News From Israel: Live Export, Animal Abuse on TV, and Falafel
For years I've been very aware of the live-export trade that ships 6.5 million sheep each year from Australia to the Middle East on weeks-long journeys. Australia is a leading producer of wool, but there's little demand for sheep's meat there, so the animals are sent to the Middle East to be slaughtered in horrendous abattoirs and backyard slaughter facilities for the halal market. The ships are disease-ridden and extremely crowded, the animals onboard have little access to food or water, and mortality rates on the ships are as high as 10 percent. Live export and a mutliation called "mulesing" are the main reasons why compassionate consumers around the world are eschewing wool, particularly wool from Australia.
I'd vaguely heard about the live export of cattle, too, but I never knew about Israel's role in all this, until earlier this month. Australian animal rights activists are calling attention to a live-export ship that sailed from Australia last October 12 and arrived in Eilat on November 3, using it as an example of why live export must come to an end. Allegedly, 248 cattle died during the ship's voyage and another 200 died after unloading. According to The Sydney Morning Herald:
The main causes of death were "shipping fever" pneumonia, heat stress and blood poisoning, a quarantine service report said.
"Shipping fever is an acute form of pneumonia generally induced by stress - especially transport," the report said.
The blood poisoning came from infected leg wounds that were caused by lame animals lying for long periods on the ship's abrasive decks. The on-board vet, accredited by the Australian Quarantine and Inspection Service, described the floors as "sloppy" with urine and faeces.
Animal Abuse on Hamas TV Show
Tomorrow's Pioneers, a children's show on Hamas' Al Aqsa TV network, has come under criticism the world over for promoting hate, violence, and unacceptance toward Israelis. Now it's also being condemned for a recent episode in which a character was shown attacking cats and swinging them around by their tails as well as throwing stones at caged lions. The scene was apparently intended to illustrate what kids shouldn't do to animals, but that message comes after the fact and isn't all that clear. The show has come under fire from Palestinian Media Watch and animal advocates in Israel and around the world.
This is such a touchy subject. I hate to single out Hamas' TV show for animal abuse when obviously there's so much more that it needs to be criticized for. However, the cruelty to animals depicted on the show (which you can watch on YouTube here) should not be ignored.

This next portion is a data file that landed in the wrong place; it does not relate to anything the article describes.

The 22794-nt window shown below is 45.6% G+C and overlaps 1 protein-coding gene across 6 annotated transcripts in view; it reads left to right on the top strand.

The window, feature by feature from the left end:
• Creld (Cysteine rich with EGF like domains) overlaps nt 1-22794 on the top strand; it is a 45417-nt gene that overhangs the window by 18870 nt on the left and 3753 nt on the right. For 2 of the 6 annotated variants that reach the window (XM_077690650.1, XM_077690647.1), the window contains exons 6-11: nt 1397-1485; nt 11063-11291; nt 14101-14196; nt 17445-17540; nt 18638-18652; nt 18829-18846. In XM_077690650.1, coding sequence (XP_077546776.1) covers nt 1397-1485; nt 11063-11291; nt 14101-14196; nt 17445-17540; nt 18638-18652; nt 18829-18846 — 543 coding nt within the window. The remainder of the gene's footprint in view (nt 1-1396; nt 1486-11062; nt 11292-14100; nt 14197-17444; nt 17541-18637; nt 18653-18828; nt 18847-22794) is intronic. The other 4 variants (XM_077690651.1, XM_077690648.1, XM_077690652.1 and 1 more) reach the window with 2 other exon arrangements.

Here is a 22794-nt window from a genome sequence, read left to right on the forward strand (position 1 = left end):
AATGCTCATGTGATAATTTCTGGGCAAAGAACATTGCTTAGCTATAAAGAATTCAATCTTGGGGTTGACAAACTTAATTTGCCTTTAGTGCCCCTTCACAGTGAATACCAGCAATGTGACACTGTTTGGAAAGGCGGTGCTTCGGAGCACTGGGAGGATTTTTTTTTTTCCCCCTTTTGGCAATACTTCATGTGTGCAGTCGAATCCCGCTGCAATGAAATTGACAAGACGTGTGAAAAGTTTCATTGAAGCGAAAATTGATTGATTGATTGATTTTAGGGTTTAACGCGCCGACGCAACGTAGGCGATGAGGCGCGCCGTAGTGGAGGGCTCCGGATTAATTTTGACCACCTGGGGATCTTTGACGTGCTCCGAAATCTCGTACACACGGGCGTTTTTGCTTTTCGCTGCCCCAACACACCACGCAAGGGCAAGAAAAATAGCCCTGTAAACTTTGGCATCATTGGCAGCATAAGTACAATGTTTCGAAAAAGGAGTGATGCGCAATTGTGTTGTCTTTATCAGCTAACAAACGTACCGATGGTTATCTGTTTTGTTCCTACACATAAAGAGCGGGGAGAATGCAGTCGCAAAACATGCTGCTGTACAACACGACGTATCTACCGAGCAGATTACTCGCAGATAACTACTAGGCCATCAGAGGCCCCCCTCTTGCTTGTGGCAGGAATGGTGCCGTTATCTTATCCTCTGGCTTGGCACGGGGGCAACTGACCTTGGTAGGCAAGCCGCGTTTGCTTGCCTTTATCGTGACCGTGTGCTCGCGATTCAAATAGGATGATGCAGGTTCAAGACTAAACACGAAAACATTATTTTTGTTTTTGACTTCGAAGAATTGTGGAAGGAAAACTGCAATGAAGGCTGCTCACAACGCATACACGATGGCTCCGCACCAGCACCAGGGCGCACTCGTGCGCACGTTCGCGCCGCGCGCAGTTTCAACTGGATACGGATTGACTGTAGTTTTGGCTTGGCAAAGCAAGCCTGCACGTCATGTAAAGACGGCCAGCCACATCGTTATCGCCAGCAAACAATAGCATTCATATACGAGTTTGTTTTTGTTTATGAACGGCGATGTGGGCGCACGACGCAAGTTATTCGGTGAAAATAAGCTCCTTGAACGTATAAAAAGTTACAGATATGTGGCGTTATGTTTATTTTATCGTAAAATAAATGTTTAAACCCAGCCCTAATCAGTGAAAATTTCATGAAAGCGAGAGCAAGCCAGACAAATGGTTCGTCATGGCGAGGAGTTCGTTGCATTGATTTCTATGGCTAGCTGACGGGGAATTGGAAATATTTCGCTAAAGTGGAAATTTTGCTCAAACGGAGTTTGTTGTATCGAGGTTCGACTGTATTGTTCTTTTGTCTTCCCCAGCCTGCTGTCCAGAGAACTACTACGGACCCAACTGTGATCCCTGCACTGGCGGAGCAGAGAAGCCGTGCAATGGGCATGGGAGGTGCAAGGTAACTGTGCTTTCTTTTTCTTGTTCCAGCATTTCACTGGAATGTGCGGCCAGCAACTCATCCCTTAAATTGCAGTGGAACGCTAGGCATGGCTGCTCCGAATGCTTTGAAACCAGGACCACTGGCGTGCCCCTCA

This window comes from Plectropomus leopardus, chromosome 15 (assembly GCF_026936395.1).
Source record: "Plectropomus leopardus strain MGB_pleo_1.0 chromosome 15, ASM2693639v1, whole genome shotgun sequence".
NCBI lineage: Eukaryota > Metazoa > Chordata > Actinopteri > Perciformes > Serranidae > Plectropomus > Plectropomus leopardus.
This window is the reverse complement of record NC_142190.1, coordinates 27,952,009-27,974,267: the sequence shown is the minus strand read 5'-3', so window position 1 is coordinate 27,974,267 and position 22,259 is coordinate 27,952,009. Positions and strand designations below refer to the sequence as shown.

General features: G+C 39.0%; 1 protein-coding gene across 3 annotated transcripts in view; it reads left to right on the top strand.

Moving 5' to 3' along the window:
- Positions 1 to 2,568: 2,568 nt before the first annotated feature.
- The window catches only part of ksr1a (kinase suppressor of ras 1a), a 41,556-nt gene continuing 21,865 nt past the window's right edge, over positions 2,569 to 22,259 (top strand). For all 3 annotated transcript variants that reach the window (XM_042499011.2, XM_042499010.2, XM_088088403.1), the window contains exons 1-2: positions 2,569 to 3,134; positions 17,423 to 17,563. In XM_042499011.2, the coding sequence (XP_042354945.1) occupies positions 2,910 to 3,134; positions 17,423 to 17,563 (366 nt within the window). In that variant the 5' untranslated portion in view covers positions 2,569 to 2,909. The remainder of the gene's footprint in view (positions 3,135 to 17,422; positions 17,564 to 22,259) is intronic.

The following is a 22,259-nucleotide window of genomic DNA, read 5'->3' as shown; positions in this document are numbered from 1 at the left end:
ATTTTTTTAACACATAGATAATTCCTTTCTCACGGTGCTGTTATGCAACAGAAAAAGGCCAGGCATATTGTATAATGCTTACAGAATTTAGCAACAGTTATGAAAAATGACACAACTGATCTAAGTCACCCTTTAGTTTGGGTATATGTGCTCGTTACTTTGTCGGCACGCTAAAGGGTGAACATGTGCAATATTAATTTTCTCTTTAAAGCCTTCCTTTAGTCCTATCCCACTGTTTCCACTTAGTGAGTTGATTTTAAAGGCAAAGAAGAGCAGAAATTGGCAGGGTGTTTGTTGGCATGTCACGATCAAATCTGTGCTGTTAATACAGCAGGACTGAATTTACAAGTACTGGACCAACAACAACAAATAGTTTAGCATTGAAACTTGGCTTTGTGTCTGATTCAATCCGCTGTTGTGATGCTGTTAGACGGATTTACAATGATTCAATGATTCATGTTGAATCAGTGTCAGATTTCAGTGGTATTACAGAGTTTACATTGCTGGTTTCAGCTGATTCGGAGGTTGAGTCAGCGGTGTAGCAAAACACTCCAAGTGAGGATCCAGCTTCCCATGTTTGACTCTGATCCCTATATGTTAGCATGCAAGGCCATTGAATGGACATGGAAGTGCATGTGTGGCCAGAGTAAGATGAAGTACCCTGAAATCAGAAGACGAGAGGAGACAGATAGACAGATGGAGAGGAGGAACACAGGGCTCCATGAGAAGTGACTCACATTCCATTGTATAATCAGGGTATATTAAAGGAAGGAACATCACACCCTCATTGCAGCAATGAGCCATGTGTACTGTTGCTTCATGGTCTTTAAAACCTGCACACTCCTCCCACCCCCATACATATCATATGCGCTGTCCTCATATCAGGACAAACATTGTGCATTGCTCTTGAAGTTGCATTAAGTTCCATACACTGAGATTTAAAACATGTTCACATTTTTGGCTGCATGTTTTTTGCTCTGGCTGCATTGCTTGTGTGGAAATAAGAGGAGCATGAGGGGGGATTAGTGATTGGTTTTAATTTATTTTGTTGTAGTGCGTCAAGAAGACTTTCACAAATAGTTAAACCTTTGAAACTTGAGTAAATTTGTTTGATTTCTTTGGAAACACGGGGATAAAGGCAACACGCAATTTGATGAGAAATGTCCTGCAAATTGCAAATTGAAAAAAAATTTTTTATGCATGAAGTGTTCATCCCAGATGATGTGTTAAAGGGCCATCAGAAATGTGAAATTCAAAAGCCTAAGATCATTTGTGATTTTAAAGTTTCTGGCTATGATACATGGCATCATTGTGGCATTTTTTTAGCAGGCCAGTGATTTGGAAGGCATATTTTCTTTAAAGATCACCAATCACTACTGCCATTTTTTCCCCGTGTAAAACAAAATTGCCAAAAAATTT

Falafel Takes Over the World
I subscribe to the school of thought that vegan cupcakes are taking over the world, and now it's being said that vegan ho hos are also taking over the world. There will be no resistance, however, when "Falafel takes over the world," which is the title of a YNet article from Thursday. After falling in love with falafel while in Israel in June, I greatly look forward to this falafel revolution:
From noon on, there is a non-stop line at the entrance to the Maoz falafel stand. The customers do not really know that they are eating the national food of Israel. When they are engrossed in their pita, they do not really care. For four Euros they can enjoy hot falafel balls, tahini, and a variety of fresh salads for free.
Marie, a 28 year-old French woman, works in the office next door and came down to buy two full pitas for herself and a co-worker. “I prefer not to eat meat - and these vegetarian patties are simply amazing,” she said.
Does she know the origin of the food? “I think it is from one of the Arab countries,” she said, and did not associate the name “Maoz” with Israel. “I only know it is cheap and tasty,” Marie summarized and disappeared down one of the alleys.
This is apparently the secret to the success of falafel around the world. The national food of Israel has become a health trend.
From Australia to America, through India, France, Germany, and Spain, Maoz Falafel, which was founded 16 years ago in Amsterdam, is spreading like jellyfish in the Mediterranean Sea. Today, the founders of the franchise, the Milo brothers, have 25 branches and they sell more than 12,000 falafels a day.
“By 2015, I believe that we will have a thousand branches around the world,” said owner Nachman Milo, 59, who is convinced that his forecast is entirely reasonable. “The vegetarian market is huge, and today we have reached the break-through point.” . . .
What is missing from the stands is the Israeli identification of the Maoz chain that has disappeared in recent years. Today the branches around the world do not carry the mythological sign “Falafel like in Israel.” The emphasis is now on values such as vegetarianism, freshness, and a healthy lifestyle.
“All the branches look the same, with the same logo and the word 'vegetarian.' They are all painted green because we are talking about healthy food,” explained Milo. The word “falafel” is also missing from the signs, and today they call the food served at the stand a “Maoz”.
“We want to become like McDonald's. It will be impossible to imitate us because the product will be identified with the name of the franchise,” explained the owners, who see a rosy-green future, the same color as the stands.